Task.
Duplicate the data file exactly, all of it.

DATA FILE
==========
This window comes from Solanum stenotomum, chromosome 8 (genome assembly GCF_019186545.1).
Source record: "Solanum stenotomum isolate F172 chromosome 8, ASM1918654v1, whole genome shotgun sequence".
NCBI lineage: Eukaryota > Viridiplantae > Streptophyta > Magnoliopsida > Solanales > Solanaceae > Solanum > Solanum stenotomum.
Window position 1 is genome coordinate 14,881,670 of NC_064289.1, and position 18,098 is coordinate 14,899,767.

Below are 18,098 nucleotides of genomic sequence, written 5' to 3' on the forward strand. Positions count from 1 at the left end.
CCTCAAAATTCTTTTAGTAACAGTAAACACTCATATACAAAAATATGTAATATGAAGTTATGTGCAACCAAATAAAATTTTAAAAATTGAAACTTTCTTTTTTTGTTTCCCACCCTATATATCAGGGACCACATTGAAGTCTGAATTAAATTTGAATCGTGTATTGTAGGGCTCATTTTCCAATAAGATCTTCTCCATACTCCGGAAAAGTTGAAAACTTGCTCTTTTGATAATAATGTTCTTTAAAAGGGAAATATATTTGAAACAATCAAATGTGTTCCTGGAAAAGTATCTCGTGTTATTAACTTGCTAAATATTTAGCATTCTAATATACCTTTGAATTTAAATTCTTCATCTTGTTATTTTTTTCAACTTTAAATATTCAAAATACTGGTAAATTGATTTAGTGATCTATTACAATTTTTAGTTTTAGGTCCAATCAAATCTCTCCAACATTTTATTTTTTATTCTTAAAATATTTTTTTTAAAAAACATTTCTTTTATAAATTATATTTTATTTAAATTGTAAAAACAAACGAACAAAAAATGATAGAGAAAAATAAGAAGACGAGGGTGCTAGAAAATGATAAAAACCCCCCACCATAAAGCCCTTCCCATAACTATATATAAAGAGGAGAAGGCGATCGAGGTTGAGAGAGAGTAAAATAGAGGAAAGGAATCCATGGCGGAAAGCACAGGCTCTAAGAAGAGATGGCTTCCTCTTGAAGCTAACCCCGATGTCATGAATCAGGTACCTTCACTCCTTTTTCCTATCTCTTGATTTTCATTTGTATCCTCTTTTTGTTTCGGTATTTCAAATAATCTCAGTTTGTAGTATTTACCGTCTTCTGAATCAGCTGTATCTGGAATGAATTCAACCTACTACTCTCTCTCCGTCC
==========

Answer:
This window comes from Solanum stenotomum, chromosome 8 (genome assembly GCF_019186545.1).
Source record: "Solanum stenotomum isolate F172 chromosome 8, ASM1918654v1, whole genome shotgun sequence".
NCBI lineage: Eukaryota > Viridiplantae > Streptophyta > Magnoliopsida > Solanales > Solanaceae > Solanum > Solanum stenotomum.
Window position 1 is genome coordinate 14,881,670 of NC_064289.1, and position 18,098 is coordinate 14,899,767.

Below are 18,098 nucleotides of genomic sequence, written 5' to 3' on the forward strand. Positions count from 1 at the left end.
CCTCAAAATTCTTTTAGTAACAGTAAACACTCATATACAAAAATATGTAATATGAAGTTATGTGCAACCAAATAAAATTTTAAAAATTGAAACTTTCTTTTTTTGTTTCCCACCCTATATATCAGGGACCACATTGAAGTCTGAATTAAATTTGAATCGTGTATTGTAGGGCTCATTTTCCAATAAGATCTTCTCCATACTCCGGAAAAGTTGAAAACTTGCTCTTTTGATAATAATGTTCTTTAAAAGGGAAATATATTTGAAACAATCAAATGTGTTCCTGGAAAAGTATCTCGTGTTATTAACTTGCTAAATATTTAGCATTCTAATATACCTTTGAATTTAAATTCTTCATCTTGTTATTTTTTTCAACTTTAAATATTCAAAATACTGGTAAATTGATTTAGTGATCTATTACAATTTTTAGTTTTAGGTCCAATCAAATCTCTCCAACATTTTATTTTTTATTCTTAAAATATTTTTTTTAAAAAACATTTCTTTTATAAATTATATTTTATTTAAATTGTAAAAACAAACGAACAAAAAATGATAGAGAAAAATAAGAAGACGAGGGTGCTAGAAAATGATAAAAACCCCCCACCATAAAGCCCTTCCCATAACTATATATAAAGAGGAGAAGGCGATCGAGGTTGAGAGAGAGTAAAATAGAGGAAAGGAATCCATGGCGGAAAGCACAGGCTCTAAGAAGAGATGGCTTCCTCTTGAAGCTAACCCCGATGTCATGAATCAGGTACCTTCACTCCTTTTTCCTATCTCTTGATTTTCATTTGTATCCTCTTTTTGTTTCGGTATTTCAAATAATCTCAGTTTGTAGTATTTACCGTCTTCTGAATCAGCTGTATCTGGAATGAATTCAACCTACTACTCTCTCTCCGTCC